- Nundina Goddess of the ninth day, on which the newborn child was given a name.
- Obarator God of ploughing.
- Occator God of harrowing.
- Orbona Goddess of parents who lost their children.
- Orcus God of death and the underworld. Also a god of oaths and punisher of perjurers.
- Pales Goddess of shepherds and flocks.Her festival was the Palilia, on April 21.
- Parcae Goddesses of fate. The Goddesses Nona, Morta and Decima make up the group. The three Parcae are also called Tria Fata.
- Pax Goddess of peace. Her festivals are January 3 and 30 and July 4.
- Penates Gods of the storeroom and the household.
- Picus God of agriculture.
- Pietas Goddess of piety.
- Poena Goddess of punishment.
- Pomona Goddess of fruit trees and orchards.
- Portunes God of ports and harbors. He is the guardian of storehouses and locked doors. The Portunalia were observed on August 17.
- Porus God of plenty.
- Postverta Goddess of the past.
- Potina Goddess of children's drinks.
- Priapus God of gardens, viniculture, sailors and fishermen.
- Prorsa Postverta Goddess of women in labor.
- Providentia Goddess of forethought.
- Pudicitia Goddess of modesty and chastity.
- Puta Goddess of the pruning of vines and trees.
- Quirinus Old Sabine god with mysterious origins. Became very important as a figure of the state. His festival, the Quirinalia, was celebrated on February 17.
- Quiritis Goddess of motherhood.
- Robigo Goddess of corn.
- Robigus God who protected corn from diseases. His festival, the Robigalia, took place on April 25.
- Roma Personified Goddess of the City of Rome.
- Rumina Goddess of nursing mothers.
- Sancus God of oaths and good faith.
- Saritor God of weeding and hoeing.
- Securitas Goddess of security and stability.
- Semonia Goddess of sowing.
- Sors God of luck.
- Spes Goddess of hope.
- Stata Mater Goddess who guards against fires.
- Stimula Goddess who incites passion in women.
- Strenua Goddess of strength and vigor.
- Suadela Goddess of persuasion, especially in matters of love.
- Subrincinator God of weeding.
- Summanus God of night thunder. His festival is June 20.
- Tempestes Goddesses of storms.
- Terminus Terminus was the god of boundaries. Festival February 23.
- Terra Mater (Mother Earth) Goddess of fertility and growth. She was worshipped on April 15 in the Fordicia.
- Trivia Goddess of the crossroads.
- Vacuna Goddess of agriculture.
- Veritas Goddess of truth.
- Vertumnus God of the changing seasons and the ripening of fruits and grains.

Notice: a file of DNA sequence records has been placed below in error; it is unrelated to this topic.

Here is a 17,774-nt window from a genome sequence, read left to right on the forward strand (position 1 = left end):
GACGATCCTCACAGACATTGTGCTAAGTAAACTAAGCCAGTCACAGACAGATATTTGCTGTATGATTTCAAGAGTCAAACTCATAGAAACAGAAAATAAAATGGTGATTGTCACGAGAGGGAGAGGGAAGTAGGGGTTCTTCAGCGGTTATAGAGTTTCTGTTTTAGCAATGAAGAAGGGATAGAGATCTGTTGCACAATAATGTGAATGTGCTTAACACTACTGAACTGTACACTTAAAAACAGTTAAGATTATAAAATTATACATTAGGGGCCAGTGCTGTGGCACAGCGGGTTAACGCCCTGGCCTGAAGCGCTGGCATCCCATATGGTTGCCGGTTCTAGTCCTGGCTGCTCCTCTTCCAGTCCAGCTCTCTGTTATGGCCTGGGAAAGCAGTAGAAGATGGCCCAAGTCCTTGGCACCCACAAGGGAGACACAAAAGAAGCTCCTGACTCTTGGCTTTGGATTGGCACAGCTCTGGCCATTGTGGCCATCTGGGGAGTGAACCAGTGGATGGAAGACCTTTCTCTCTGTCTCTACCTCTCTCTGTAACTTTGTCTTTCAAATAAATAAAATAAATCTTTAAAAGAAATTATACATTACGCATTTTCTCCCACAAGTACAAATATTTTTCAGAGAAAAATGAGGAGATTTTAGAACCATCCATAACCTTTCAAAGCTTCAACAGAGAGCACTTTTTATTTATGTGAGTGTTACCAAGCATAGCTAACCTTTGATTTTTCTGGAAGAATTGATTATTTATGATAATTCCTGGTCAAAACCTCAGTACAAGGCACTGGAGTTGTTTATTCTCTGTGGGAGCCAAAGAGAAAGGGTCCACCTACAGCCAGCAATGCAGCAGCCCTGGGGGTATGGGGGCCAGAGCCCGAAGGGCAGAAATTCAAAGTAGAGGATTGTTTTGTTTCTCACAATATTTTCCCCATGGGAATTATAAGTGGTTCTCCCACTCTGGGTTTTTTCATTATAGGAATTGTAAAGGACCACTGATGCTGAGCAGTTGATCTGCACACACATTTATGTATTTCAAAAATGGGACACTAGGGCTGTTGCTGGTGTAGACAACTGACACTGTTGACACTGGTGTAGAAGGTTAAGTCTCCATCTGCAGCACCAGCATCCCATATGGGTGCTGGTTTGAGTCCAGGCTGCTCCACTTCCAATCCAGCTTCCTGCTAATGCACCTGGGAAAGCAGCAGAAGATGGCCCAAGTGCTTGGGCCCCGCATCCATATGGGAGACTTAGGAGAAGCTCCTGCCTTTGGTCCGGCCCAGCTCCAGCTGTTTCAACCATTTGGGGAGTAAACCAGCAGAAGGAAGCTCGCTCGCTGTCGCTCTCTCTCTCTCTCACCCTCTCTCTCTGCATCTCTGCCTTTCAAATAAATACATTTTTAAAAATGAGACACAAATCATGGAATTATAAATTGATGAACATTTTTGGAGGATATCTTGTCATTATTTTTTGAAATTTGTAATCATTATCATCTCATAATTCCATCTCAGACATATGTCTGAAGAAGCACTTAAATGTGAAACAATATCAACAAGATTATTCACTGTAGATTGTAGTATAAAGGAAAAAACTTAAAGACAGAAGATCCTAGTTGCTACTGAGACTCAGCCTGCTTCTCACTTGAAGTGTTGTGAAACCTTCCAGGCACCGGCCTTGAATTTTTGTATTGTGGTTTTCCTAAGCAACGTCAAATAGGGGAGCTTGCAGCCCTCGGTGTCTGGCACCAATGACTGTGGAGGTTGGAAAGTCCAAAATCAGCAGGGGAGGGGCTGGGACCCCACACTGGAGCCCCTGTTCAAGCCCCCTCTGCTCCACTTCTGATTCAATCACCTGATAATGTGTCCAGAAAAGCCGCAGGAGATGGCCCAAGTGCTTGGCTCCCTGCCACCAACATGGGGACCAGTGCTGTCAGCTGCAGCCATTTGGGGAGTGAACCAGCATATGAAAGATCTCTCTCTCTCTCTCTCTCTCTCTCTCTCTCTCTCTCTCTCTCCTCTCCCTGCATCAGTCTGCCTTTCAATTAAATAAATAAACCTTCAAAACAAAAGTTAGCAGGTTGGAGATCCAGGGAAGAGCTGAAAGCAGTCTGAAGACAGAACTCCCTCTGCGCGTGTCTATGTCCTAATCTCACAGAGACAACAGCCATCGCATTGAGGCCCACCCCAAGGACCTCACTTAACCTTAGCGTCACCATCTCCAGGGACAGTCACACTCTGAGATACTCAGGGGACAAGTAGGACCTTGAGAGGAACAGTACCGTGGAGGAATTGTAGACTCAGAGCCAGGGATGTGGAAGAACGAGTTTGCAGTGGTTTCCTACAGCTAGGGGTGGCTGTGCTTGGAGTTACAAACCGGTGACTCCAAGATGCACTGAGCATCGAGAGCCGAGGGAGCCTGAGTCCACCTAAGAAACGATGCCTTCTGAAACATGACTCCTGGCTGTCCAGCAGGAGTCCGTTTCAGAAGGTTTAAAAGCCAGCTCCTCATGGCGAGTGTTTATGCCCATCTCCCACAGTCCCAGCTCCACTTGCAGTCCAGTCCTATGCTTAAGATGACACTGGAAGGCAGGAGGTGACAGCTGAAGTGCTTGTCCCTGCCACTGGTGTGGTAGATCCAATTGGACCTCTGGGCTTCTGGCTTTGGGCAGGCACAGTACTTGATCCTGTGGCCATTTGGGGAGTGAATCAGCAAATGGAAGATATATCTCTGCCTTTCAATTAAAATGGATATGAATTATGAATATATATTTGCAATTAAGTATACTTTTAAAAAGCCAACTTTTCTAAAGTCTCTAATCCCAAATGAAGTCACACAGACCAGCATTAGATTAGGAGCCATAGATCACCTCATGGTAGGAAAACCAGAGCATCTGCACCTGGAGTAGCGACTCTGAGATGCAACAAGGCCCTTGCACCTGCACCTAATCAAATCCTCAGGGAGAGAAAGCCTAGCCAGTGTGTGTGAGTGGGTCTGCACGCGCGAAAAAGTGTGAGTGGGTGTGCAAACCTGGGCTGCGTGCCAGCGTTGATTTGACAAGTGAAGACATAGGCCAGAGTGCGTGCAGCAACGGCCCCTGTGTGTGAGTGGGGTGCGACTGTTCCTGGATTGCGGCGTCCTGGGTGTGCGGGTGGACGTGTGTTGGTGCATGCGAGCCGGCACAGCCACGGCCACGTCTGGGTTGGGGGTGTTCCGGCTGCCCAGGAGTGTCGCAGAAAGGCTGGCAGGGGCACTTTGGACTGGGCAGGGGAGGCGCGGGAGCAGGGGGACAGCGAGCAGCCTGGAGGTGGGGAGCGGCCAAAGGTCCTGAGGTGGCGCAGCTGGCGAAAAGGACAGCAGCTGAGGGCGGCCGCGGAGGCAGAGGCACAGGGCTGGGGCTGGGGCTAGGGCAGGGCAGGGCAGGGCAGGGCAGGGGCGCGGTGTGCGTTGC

- Viduus God who separated the soul and the body after death.
- Viriplacaa Goddess of marital strife.
- Virtus God of courage and military prowess.
- Vitumnus God who gave life to children in the womb.
- Volturnus God of the waters. His festival was the Volturnalia on August 27.
- Volumna Goddess who protects the nursery.
- Vulturnus God of the East Wind.
Roman Gods and Godesses Adopted From Other Cultures
|Gods of the Roman Pantheon Adopted From Other Cultures|
|Asclepius||Greek||God of healing.|
|Attis||Phrygian||God of growth, fertility and vegetation.|
|Bacchus||Greek (Dionysos)||God of wine.|
|Bellona||Greek (Enyo), or Etruscan||Goddess of war and battles. Her festivals were celebrated on March 24 (the Dies Sanguinis, the Day of Blood) and June 3.|
|Bubona||Celt (Epona)||Goddess of horses and cattle.|
|Ceres||Greek (Demeter)||Goddess of corn, agriculture and grain. Festivals: February 2, April 1 and 11-19, August 23, September 1, October 4-5, November 8, and December 3.|
|Cupid||Greek||God of love.|
|Cybele||Phrygian (Magna Mater in Latin)||The Great Mother.|
|Dis||Greek (Pluto)||God of the underworld and treasure in the form of gems and metals of the earth.|
|Endovelicus||Iberian Celt Hispania||The god of health and welfare.|
|Faunus||Greek (Pan)||God of the wilds and fertility. Festivals are Lupercalia on February 15 and Faunalia on December 5.|
|Furies||Greek (Erinyes)||Goddesses of Vengeance.|
|Hercules||Greek (Herakles)||God of victory and commercial enterprise.|
|Isis||Egyptian||Goddess of the earth.|
|Janus||Italii, Latin or Etruscan (Ani)||God of gates, doors, beginnings and endings. He was worshipped at the beginning of the harvest, the beginning of planting, at marriages, at births, etc. The month of January is named after him.|
|Mithras||Persian||God of the sun.|
|Ops||Greek||Goddess of the fertile earth, abundance, sowing, harvest and wealth. One of her festivals was on August 10, another festival was the Opalia, which was observed on December 9. The Opeconsiva, on August 25 was her primary festival, but was participated in only by her priests and the Vestal Virgins.|
|Salus||Greek (Hygieia)||Goddess of health and prosperity. Festival was celebrated on March 30.|
|Serapis||Egyptian||God of the sky.|
|Saturn||Greek (Chronos)||God of agriculture and the sowing of seeds. Saturnalia began on December 17 and lasted for seven days. During this festival, businesses closed and gifts were exchanged. Saturday is named after him.|
|Silvanus||Greek (Pan)||God of woods and fields.|
|Sol||Greek (Helios)||God of the sun.|
|Sol Invictus||Syrian||God of the sun.|
|Somnus||Greek (Hypnos)||God of sleep.|
|Tellus||Greek (Gaia)||Goddess of the earth. Fordicidia, held on April 15 was her festival.|
|Veiovis||Etruscan (Veive)||God of healing.|
|Victoria||Greek (Nike)||Goddess of victory.|
Did you know...
The Romans had many gods and goddesses. Most of these were the same ones that the ancient Greeks worshipped, except that they had different names.